After walking through a giant portal that appeared in the desert on a planet in No Man’s Sky, the game presented me with a veiled questionnaire, presented as different reasonings in my character’s inner monologue. Why, my character asked themselves, had they walked through that portal? Or less veiled-ly, Hello Games asked me, the player.
There were three options: To save an NPC? To fight an enemy faction? Or ‘just because I can’?
Why did Pandora open her box? Why did the chicken cross the road? Why did I walk through a giant swirling portal in the middle of the desert? Curiosity.
Why is Hello Games – maker of a game where curiosity would seem to be one of the main motivating factors – unable to imagine that I might just be motivated by a desire to see what’s on the other side?
I am done with No Man’s Sky for now and I bring up this weird little request for feedback on the game’s narrative because it’s indicative of a game that mismanages it’s own potential. In it’s eagerness to provide the player reasons for doing stuff – as well as tons of stuff to do – it misses the simple pleasure of just letting the player explore to satisfy their curiosity. To see sights because there are sights to see. And there truly are – No Man’s Sky 2021 delivers as a generator of the weird and the wonderful.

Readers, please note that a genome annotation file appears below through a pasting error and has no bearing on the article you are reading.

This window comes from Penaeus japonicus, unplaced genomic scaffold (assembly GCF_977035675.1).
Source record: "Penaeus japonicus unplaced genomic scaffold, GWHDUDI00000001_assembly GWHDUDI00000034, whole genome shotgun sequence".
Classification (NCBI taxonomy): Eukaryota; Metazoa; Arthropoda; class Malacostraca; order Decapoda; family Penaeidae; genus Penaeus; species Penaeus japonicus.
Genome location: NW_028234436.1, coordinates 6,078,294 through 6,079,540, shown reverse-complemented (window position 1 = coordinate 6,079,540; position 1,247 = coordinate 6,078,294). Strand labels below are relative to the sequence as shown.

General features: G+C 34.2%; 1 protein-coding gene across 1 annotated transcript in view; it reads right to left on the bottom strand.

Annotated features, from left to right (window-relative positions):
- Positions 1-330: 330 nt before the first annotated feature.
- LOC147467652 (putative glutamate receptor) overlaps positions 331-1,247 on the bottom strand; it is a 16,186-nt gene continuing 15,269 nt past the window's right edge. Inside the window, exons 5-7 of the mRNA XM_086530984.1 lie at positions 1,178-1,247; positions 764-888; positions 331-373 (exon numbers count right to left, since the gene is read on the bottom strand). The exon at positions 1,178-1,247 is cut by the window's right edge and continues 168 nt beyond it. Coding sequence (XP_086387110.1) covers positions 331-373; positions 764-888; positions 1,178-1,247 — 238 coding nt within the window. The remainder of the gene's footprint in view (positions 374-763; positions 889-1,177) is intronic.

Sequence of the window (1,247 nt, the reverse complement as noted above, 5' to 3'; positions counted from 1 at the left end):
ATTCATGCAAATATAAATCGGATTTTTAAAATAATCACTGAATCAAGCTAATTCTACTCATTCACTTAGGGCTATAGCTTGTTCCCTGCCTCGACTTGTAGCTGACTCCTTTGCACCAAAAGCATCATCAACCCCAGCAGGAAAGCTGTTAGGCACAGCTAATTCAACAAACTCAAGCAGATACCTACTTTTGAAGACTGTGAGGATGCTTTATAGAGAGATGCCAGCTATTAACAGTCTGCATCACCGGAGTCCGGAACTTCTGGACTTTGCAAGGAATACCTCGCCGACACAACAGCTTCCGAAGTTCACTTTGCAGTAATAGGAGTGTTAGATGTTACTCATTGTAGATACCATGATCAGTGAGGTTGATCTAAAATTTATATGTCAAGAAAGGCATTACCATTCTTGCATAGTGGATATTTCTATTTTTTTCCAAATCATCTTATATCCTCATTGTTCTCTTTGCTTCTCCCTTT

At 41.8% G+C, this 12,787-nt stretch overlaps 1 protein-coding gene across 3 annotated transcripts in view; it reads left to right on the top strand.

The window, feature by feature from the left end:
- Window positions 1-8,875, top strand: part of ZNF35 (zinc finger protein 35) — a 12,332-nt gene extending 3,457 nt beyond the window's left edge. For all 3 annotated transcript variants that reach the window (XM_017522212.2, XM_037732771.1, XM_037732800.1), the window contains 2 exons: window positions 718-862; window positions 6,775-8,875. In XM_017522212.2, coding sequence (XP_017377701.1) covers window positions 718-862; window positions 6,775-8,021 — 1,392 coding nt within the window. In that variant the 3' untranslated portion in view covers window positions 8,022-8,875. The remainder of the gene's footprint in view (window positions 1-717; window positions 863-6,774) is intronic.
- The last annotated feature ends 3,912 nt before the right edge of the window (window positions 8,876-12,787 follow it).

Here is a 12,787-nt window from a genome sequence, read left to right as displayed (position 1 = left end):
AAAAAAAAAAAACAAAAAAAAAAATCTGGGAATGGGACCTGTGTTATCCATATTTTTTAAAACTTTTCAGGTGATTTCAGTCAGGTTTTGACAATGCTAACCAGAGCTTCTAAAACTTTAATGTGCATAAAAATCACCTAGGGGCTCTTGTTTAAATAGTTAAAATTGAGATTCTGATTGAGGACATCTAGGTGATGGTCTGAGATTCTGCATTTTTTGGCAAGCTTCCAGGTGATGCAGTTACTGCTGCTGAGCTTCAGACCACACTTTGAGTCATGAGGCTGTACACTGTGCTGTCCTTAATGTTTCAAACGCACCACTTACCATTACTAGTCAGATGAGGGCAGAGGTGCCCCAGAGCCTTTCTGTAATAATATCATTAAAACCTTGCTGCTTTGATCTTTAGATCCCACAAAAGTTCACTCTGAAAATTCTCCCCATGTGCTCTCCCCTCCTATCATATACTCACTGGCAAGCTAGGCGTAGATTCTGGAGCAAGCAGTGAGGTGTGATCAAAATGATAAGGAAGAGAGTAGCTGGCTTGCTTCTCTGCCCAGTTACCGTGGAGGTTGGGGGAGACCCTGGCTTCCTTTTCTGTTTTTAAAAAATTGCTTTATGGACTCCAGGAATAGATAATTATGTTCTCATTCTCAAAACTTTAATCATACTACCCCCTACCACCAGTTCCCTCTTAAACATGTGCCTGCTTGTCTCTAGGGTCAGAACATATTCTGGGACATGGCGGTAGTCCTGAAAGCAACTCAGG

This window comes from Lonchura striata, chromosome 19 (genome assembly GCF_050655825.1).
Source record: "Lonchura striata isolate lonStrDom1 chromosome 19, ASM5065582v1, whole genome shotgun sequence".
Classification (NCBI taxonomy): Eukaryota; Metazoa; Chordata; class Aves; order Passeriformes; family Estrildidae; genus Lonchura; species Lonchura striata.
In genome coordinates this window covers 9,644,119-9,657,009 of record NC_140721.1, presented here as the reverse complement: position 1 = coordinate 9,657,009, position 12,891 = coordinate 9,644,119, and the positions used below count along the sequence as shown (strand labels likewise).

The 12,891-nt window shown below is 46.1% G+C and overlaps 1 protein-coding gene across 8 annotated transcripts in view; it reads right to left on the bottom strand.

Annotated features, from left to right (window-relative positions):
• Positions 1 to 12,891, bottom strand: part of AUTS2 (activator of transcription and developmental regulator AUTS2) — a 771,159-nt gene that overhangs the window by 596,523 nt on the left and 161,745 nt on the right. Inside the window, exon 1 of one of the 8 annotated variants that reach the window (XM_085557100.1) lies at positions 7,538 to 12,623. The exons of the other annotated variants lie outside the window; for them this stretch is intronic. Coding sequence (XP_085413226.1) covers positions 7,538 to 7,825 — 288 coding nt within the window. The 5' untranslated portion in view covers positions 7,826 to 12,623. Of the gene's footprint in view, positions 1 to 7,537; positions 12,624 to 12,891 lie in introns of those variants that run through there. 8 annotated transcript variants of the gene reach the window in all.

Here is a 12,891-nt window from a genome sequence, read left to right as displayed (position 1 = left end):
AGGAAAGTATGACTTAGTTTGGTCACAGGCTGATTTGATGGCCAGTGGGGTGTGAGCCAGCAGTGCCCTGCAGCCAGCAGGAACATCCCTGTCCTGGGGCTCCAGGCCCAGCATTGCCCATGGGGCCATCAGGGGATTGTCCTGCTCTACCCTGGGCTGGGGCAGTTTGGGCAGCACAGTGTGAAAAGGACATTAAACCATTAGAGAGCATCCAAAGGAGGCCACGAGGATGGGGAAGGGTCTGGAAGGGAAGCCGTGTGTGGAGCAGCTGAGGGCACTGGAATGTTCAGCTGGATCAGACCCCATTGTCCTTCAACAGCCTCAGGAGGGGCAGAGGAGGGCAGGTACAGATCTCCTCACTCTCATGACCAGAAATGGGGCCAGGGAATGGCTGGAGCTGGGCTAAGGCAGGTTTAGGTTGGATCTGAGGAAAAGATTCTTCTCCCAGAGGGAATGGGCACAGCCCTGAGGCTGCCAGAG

To be perfectly clear: The game didn’t hold me back. Once I had figured out how to warp, I could have warped ahead and never looked back, not caring about Atlas, Artemis or anything. But I look to games to tell me what to do and boy does NMS 2021 tell you what to do. Because there are quests. So. Many. Quests.
And so I spent my time with the game building bases, hunting for ressources, trading, and most of all, trying to build toward a fullfilling end to a storyline that ultimately was about as satisfying as frozen pizza. I could go on about that story but it is the topic for another post, another time, I think.
I know that NMS has grown into what it is now in the years since release in response to popular demand. The base building, the reworked story lines, etc. I don’t know what it was like in 2016 – though it would be cool to be able to install that version – but I imagine I might have had a better time with that game. A walking simulator in space, if you will. A warping simulator, perhaps. Apologies, I’ll see myself out.
I could carry on, deciding to ignore anything the game asks of me… but I’m no longer that eager to know what the next solar system is like. I’m spent. Curious, that.